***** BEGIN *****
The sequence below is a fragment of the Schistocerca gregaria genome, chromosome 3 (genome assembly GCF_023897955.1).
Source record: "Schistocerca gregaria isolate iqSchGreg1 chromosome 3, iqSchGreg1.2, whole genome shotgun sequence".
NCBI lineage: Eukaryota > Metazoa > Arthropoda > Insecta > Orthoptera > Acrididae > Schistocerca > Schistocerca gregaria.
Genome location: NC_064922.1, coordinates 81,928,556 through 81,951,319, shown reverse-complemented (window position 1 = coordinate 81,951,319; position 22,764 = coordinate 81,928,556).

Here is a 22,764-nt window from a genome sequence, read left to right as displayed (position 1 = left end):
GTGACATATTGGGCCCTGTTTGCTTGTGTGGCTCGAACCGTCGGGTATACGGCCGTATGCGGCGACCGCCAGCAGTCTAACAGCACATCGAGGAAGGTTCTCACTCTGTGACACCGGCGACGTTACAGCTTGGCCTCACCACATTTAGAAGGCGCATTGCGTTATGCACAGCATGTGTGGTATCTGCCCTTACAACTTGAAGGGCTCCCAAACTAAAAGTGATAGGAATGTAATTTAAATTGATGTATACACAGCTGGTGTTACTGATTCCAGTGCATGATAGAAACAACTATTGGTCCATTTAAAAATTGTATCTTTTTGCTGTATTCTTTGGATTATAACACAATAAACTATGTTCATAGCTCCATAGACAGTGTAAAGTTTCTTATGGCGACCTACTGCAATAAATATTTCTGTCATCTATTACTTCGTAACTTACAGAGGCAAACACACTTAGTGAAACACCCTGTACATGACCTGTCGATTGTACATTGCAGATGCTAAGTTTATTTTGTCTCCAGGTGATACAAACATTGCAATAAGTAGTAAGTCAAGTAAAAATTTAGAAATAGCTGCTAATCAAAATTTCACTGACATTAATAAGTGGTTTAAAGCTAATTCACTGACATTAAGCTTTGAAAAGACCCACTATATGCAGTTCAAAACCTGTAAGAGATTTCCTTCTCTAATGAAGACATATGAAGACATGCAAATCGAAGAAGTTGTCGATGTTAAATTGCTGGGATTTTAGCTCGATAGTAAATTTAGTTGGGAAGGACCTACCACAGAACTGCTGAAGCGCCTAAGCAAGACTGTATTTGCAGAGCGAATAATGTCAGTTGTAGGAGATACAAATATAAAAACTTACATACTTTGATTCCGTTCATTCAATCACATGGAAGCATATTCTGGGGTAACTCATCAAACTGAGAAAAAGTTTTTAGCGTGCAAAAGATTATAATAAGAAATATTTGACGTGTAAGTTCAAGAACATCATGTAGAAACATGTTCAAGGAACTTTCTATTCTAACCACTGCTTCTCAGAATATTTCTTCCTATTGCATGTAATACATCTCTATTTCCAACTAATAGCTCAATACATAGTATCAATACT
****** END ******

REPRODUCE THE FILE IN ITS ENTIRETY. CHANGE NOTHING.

The sequence below is a fragment of the Schistocerca gregaria genome, chromosome 3 (genome assembly GCF_023897955.1).
Source record: "Schistocerca gregaria isolate iqSchGreg1 chromosome 3, iqSchGreg1.2, whole genome shotgun sequence".
NCBI lineage: Eukaryota > Metazoa > Arthropoda > Insecta > Orthoptera > Acrididae > Schistocerca > Schistocerca gregaria.
Genome location: NC_064922.1, coordinates 81,928,556 through 81,951,319, shown reverse-complemented (window position 1 = coordinate 81,951,319; position 22,764 = coordinate 81,928,556).

Here is a 22,764-nt window from a genome sequence, read left to right as displayed (position 1 = left end):
GTGACATATTGGGCCCTGTTTGCTTGTGTGGCTCGAACCGTCGGGTATACGGCCGTATGCGGCGACCGCCAGCAGTCTAACAGCACATCGAGGAAGGTTCTCACTCTGTGACACCGGCGACGTTACAGCTTGGCCTCACCACATTTAGAAGGCGCATTGCGTTATGCACAGCATGTGTGGTATCTGCCCTTACAACTTGAAGGGCTCCCAAACTAAAAGTGATAGGAATGTAATTTAAATTGATGTATACACAGCTGGTGTTACTGATTCCAGTGCATGATAGAAACAACTATTGGTCCATTTAAAAATTGTATCTTTTTGCTGTATTCTTTGGATTATAACACAATAAACTATGTTCATAGCTCCATAGACAGTGTAAAGTTTCTTATGGCGACCTACTGCAATAAATATTTCTGTCATCTATTACTTCGTAACTTACAGAGGCAAACACACTTAGTGAAACACCCTGTACATGACCTGTCGATTGTACATTGCAGATGCTAAGTTTATTTTGTCTCCAGGTGATACAAACATTGCAATAAGTAGTAAGTCAAGTAAAAATTTAGAAATAGCTGCTAATCAAAATTTCACTGACATTAATAAGTGGTTTAAAGCTAATTCACTGACATTAAGCTTTGAAAAGACCCACTATATGCAGTTCAAAACCTGTAAGAGATTTCCTTCTCTAATGAAGACATATGAAGACATGCAAATCGAAGAAGTTGTCGATGTTAAATTGCTGGGATTTTAGCTCGATAGTAAATTTAGTTGGGAAGGACCTACCACAGAACTGCTGAAGCGCCTAAGCAAGACTGTATTTGCAGAGCGAATAATGTCAGTTGTAGGAGATACAAATATAAAAACTTACATACTTTGATTCCGTTCATTCAATCACATGGAAGCATATTCTGGGGTAACTCATCAAACTGAGAAAAAGTTTTTAGCGTGCAAAAGATTATAATAAGAAATATTTGACGTGTAAGTTCAAGAACATCATGTAGAAACATGTTCAAGGAACTTTCTATTCTAACCACTGCTTCTCAGAATATTTCTTCCTATTGCATGTAATACATCTCTATTTCCAACTAATAGCTCAATACATAGTATCAATACT